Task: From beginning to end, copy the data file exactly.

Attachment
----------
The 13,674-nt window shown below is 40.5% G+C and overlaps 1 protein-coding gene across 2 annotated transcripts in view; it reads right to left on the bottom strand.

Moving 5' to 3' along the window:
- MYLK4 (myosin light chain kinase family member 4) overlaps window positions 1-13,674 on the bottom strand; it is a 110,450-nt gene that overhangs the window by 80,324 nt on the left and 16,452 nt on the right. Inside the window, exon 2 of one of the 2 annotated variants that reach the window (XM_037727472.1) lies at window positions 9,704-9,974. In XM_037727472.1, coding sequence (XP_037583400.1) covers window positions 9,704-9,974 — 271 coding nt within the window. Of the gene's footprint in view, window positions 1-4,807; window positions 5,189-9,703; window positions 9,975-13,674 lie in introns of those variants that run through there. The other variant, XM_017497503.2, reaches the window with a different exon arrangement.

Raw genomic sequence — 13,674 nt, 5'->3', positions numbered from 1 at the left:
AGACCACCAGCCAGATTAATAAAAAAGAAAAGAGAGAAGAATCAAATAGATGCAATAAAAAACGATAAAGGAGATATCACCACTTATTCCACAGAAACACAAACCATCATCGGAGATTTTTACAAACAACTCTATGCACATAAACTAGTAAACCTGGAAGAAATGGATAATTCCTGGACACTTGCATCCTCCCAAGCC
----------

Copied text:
The 13,674-nt window shown below is 40.5% G+C and overlaps 1 protein-coding gene across 2 annotated transcripts in view; it reads right to left on the bottom strand.

Moving 5' to 3' along the window:
- MYLK4 (myosin light chain kinase family member 4) overlaps window positions 1-13,674 on the bottom strand; it is a 110,450-nt gene that overhangs the window by 80,324 nt on the left and 16,452 nt on the right. Inside the window, exon 2 of one of the 2 annotated variants that reach the window (XM_037727472.1) lies at window positions 9,704-9,974. In XM_037727472.1, coding sequence (XP_037583400.1) covers window positions 9,704-9,974 — 271 coding nt within the window. Of the gene's footprint in view, window positions 1-4,807; window positions 5,189-9,703; window positions 9,975-13,674 lie in introns of those variants that run through there. The other variant, XM_017497503.2, reaches the window with a different exon arrangement.

Raw genomic sequence — 13,674 nt, 5'->3', positions numbered from 1 at the left:
AGACCACCAGCCAGATTAATAAAAAAGAAAAGAGAGAAGAATCAAATAGATGCAATAAAAAACGATAAAGGAGATATCACCACTTATTCCACAGAAACACAAACCATCATCGGAGATTTTTACAAACAACTCTATGCACATAAACTAGTAAACCTGGAAGAAATGGATAATTCCTGGACACTTGCATCCTCCCAAGCC